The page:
Given the magnitude of the returns this year, it is prudent to protect them to the extent possible, says Akash Prakash
There is a general sense of unease among professional money managers towards the equity markets. We have had a huge rally across global equity markets, with Asia up almost 50 per cent for the year, and even the OECD markets up 40-50 per cent from their mid-March lows.
Investors’ biggest concern is the sustainability and pace of the economic recovery, especially in the OECD economies. The bears are convinced that while the US and European economies have stopped contracting, and will show growth in the second half of 2009, equity markets are way ahead of themselves. The concern is that the recovery will be too weak to validate the bull case. The economic recovery will be very subdued, sub-par and jobless, and in no way resemble the V-shaped outcome equity markets seem to be pricing in. Continued deleveraging and lack of income among consumers, limited ability and willingness to lend on the part of the financial system and excess capacity precluding any need for investment among corporates, are most often cited as the causes for a subdued growth trajectory. Given the uncertainties of this cycle, a double dip can also not be ruled out as governments withdraw emergency measures.
While the bears may be right about growth coming out of this recession being a disappointment, is such an economic outcome necessarily negative for equities? One can easily make the case that the best environment for equities is one of subdued growth, and not the V-shaped recovery bears fear the market is pricing in. A subdued and halting economic recovery will allow equities to remain in the sweet spot of easy liquidity, low inflation but improving economic and corporate fundamentals. This is the point in the economic cycle where policymakers are still totally focussed on stimulating growth, and inflation is not yet an immediate concern, but the beginnings of growth are visible.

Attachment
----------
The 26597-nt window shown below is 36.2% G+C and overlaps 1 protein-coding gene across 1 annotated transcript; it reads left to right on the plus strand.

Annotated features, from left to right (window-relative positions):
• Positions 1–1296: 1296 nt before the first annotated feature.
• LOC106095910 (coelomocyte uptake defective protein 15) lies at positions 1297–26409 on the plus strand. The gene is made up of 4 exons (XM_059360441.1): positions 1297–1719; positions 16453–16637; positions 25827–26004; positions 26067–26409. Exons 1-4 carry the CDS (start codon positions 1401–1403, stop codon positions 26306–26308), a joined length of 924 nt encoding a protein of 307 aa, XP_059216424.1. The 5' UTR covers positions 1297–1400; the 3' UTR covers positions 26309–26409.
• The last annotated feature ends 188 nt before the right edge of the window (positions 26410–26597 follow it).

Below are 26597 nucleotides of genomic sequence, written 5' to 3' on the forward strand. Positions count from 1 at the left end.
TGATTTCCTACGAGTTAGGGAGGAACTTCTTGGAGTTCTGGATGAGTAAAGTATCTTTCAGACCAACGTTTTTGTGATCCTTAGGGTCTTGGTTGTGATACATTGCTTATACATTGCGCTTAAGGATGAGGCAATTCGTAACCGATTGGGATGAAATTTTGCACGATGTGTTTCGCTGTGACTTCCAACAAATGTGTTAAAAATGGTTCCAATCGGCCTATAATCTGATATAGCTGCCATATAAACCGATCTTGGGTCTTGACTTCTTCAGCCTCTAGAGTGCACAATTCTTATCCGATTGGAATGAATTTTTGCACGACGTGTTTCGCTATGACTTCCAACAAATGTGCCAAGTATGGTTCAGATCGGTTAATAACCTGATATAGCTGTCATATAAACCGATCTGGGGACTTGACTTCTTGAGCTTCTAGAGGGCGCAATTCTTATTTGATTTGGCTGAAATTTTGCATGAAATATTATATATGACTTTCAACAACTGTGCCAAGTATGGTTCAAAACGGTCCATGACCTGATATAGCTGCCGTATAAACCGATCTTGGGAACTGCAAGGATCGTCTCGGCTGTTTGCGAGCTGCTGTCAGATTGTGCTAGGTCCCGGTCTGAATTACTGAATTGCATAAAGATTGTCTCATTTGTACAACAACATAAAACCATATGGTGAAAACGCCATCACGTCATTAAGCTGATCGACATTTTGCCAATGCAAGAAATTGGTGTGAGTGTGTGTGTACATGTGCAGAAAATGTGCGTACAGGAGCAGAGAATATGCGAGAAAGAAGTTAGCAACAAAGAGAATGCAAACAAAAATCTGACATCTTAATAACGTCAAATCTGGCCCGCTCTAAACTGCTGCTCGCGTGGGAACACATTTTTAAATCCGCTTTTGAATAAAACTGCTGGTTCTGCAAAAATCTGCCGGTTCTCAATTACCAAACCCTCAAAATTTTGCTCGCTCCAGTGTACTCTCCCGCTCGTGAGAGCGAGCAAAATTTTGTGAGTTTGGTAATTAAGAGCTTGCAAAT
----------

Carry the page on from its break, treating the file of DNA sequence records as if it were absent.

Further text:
On the other hand, a sharp V-shaped recovery will in all probability force the hand of central bankers and we will see a shift in policy to exit the current super-stimulative policy regime. Such a policy shift will in all likelihood have a serious negative impact on equity markets. Given the trading pattern of the last few months, markets seem hypersensitive to even discussions of policy shift on the part of the central banks.
Thus the bears may be right about the upcoming economic recovery in the US and Europe being far more anaemic than the market is thinking, but ironically such a scenario may only go to extend this cyclical bull rally.
This rally may still have some legs given that the most likely cause for a short circuit — viz a change in policy stance so as to roll back liquidity, fiscal stimulus and quantitative easing — seems to be still some distance away.
Having said this I think there is a very strong case, at least from a tactical perspective, to buy insurance to protect your portfolio from a 10-15 per cent type of correction, through either buying options or building cash levels.
We are, first of all, entering a seasonally very tough period for equities. The months of September and October have normally not been kind to equity markets, and historically one has seen many sell-offs in these months.
Secondly, the cost of protection has come down globally, with the VIX index having fallen by 67 per cent over the last nine months. Risk aversion has clearly reduced. Contrarian sentiment indicators measuring the bullishness of retail investors and fund managers also indicate much more complacency towards equity risk.